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Acute Kidney Injury

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Acute Kidney Injury

When a patient encounters a sudden loss of kidney functions with an exponential increase in their kidney degradation, they are suffering from Acute kidney injury. In this condition, the kidney loses all its functions in the time period of a few days. The functions of the kidney encompass the following:

  • Filtration of blood
  • Removal of waste
  • Balances of fluids
  •  Regulation of electrolytes
  • Maintenance of PH levels

What happens in acute kidney injury?

Due to the kidney function loss in acute kidney injury, the body undergoes certain complications such as:

  • Hypervolemia: Fluid overload
  • Creatinine accumulation
  • Urea accumulation
  • Constraints in the removal of potassium through waste
  • Reduction of calcium in the blood
  • Acid buildup in the blood
  • Anemia

Usually, acute kidney injury is diagnosed when both kidneys have lost their functions by up to 50%

What causes acute kidney injury?

As a surprising fact, though acute kidney injury is determined by the rapidly deteriorating intrinsic functionality of the kidney, it is mostly caused by an underlying condition that lies outside the kidneys. This leads to the classification of causes of kidneys into three categories as these causes are diverse:

  • Pre renal: In this category of causes, the blood flow to the kidneys is inadequate. This can happen due to the following:
    • Extracellular fluid volume depletion due to vomiting and diarrhea
    • Decreased cardiac output due to myocardial infarction, pericardial tamponade, or constrictive pericarditis
    • Drug intake ( such as NSAIDs, E inhibitors, and Angiotensin receptor blockers)
    • Artery obstruction

In this type of acute kidney injury, if the patients do not have a history of kidney failure, kidney functions are usually recovered by resolving the condition causing it

  • Renal: If the causes contributing to acute kidney injury are embedded in the kidney itself, the causes are said to be renal. The most affected parts of kidney in this type are glomeruli, renal tubules, and interstitium. Generally, these organs in acute kidney injury get necrosis or inflamed. The inflammation or necrosis of these organs is caused by:
    • Glomerulonephritis 
    • Drugs
    • Myeloma
    • Sarcoid
    • Renal vein thrombosis
    • Thrombotic microangiopathies
  • Post renal: In this type of acute kidney injury constrains occur in the storage or passage at some specific parts of the urinary system. These constrictions can occur in renal tubules, ureters, and urethra. These obstructions are generally caused by stones or enlarged prostate.
  • In some cases, one category of causes can lead to another. This means sometimes pre-renal causes can lead to renal causes which in turn can cause post-renal causes. This can lead to the exponential degeneration of kidney functions

What are the symptoms of the acute renal injury?

The symptoms of acute kidney injury can range from mild to severe depending upon the time for which the cause of AKI works upon the kidney. Some of these symptoms are:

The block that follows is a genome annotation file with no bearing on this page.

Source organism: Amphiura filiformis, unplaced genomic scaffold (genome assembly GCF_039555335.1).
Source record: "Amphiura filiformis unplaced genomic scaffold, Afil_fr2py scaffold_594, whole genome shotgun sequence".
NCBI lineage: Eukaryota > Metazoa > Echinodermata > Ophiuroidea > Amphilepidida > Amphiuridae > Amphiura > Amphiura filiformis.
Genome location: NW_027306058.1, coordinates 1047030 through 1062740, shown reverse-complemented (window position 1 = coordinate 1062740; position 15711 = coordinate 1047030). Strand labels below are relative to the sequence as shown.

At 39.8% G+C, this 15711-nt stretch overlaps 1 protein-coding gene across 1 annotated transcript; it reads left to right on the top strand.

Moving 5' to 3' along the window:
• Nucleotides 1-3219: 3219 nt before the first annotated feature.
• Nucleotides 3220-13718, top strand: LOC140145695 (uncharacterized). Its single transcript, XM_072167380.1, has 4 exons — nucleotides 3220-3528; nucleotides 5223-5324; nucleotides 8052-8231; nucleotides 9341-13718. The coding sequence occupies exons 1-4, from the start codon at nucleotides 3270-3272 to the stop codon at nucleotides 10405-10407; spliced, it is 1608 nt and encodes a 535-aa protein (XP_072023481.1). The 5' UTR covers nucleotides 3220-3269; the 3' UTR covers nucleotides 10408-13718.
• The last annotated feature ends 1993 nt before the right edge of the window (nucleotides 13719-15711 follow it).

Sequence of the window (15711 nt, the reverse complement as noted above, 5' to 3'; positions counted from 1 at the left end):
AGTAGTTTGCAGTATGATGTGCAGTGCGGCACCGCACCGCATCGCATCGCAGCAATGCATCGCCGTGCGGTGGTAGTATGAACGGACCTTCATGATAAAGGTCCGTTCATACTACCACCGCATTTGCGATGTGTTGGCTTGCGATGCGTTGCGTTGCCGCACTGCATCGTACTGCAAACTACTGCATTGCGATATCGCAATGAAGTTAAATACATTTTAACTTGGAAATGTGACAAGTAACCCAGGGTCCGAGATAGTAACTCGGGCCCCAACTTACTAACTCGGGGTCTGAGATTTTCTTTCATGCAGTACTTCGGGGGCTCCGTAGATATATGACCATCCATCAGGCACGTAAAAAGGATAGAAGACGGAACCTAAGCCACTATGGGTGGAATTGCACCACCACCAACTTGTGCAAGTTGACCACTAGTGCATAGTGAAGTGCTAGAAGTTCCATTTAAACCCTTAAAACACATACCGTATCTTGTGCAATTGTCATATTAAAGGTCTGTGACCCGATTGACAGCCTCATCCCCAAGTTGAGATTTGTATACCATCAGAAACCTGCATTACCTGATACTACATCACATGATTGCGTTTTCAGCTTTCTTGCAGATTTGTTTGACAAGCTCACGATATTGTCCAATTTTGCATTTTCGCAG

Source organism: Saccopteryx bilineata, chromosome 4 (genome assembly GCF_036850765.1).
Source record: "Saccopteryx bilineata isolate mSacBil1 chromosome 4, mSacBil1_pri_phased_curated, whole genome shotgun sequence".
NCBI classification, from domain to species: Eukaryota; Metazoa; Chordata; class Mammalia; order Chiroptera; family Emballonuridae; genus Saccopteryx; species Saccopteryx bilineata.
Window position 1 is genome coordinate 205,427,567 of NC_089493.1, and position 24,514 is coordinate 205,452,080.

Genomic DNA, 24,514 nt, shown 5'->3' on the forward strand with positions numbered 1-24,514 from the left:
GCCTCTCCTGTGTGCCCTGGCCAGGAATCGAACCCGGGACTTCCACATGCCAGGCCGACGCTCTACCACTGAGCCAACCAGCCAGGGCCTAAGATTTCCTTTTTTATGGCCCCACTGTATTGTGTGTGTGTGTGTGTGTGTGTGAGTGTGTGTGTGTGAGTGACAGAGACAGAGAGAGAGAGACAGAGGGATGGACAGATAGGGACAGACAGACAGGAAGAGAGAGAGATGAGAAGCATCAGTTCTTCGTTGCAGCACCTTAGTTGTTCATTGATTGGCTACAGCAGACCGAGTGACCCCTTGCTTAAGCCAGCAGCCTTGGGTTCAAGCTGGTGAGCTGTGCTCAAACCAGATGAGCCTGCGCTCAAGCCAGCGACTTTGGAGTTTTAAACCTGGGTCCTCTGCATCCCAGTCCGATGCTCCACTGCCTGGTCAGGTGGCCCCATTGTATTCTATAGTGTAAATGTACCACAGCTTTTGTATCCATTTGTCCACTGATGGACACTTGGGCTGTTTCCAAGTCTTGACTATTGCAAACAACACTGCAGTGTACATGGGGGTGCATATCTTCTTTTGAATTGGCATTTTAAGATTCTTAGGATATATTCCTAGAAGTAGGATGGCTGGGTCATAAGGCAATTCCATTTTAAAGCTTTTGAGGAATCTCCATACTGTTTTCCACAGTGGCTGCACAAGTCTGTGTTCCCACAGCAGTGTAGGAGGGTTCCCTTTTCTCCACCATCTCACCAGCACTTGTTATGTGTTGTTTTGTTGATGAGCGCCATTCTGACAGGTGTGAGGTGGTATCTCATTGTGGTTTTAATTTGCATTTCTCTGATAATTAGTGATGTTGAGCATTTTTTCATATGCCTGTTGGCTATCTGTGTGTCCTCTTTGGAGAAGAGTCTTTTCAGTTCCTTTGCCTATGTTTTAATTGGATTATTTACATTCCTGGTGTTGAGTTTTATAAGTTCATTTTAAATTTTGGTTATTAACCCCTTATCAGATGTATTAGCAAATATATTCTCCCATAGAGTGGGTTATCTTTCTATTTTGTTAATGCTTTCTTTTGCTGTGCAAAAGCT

• Edema
  • Acidosis
  • Hyperkalemia
  • Nausea
  • Diarrhea
  • Vomiting
  • Confusion
  • Coma
  • Breathlessness

Diagnosis and Clinical stages of acute kidney injury

Diagnosis of acute kidney injury is done by evaluating the creatinine levels and by monitoring the urine. These evaluations are done by following tests:

  • BUN
  • Serum electrolytes test
  • Urinary sediment test
  • Urinalysis
  • Ultrasound

There are three stages of acute kidney injury based on the creatinine level and urine output

Stage 1: The first stage comes when the creatinine level increases 1.5 to 1.9 times the baseline creatinine and the urine output is reduced to 0.5mL/Kg/hr.

Stage 2: in the second stage the creatinine level raises to 2.0 to 2.9 times the baseline creatinine and the urine output stays at 0.5mL/Kg/hr for 12 hours.

Stage 3: the last stage of AKI occurs when the creatinine level rises to 3 times more than the baseline and the urine output is lower to 0.3mL/Kg/hr and this persists for 24 hours. At this stage of AKI, the patient usually needs to be put on dialysis.

Steps that are taken at the hospitals to treat AKI patients

  • Separate the patients on the basis of their stages
  • Stop certain categories of medications such as NSIADs, nephrotoxins, etc
  • Hydrate the patients
  • Monitoring induced drug levels

The treatment of AKI aims to resolve the underlying cause of the condition but if the patient has reached the third stage, they are first put on dialysis.


  Acute kidney failure can be treated. By admitting into a management center/ hospital that provides treatment for AKI in order to treat the actual cause of this disease, you can recover your kidneys completely. It is important to know that you become more susceptible to other health conditions after the treatment of AKI. It is your responsibility to follow every bit of instruction your well-experienced doctor provides you in order to keep up a healthy life.

At Alfa kidney care, we aim at diagnosing with complete precision to provide the treatment for AKI as soon as possible

To know more,

Contact at: Alfa Kidney Care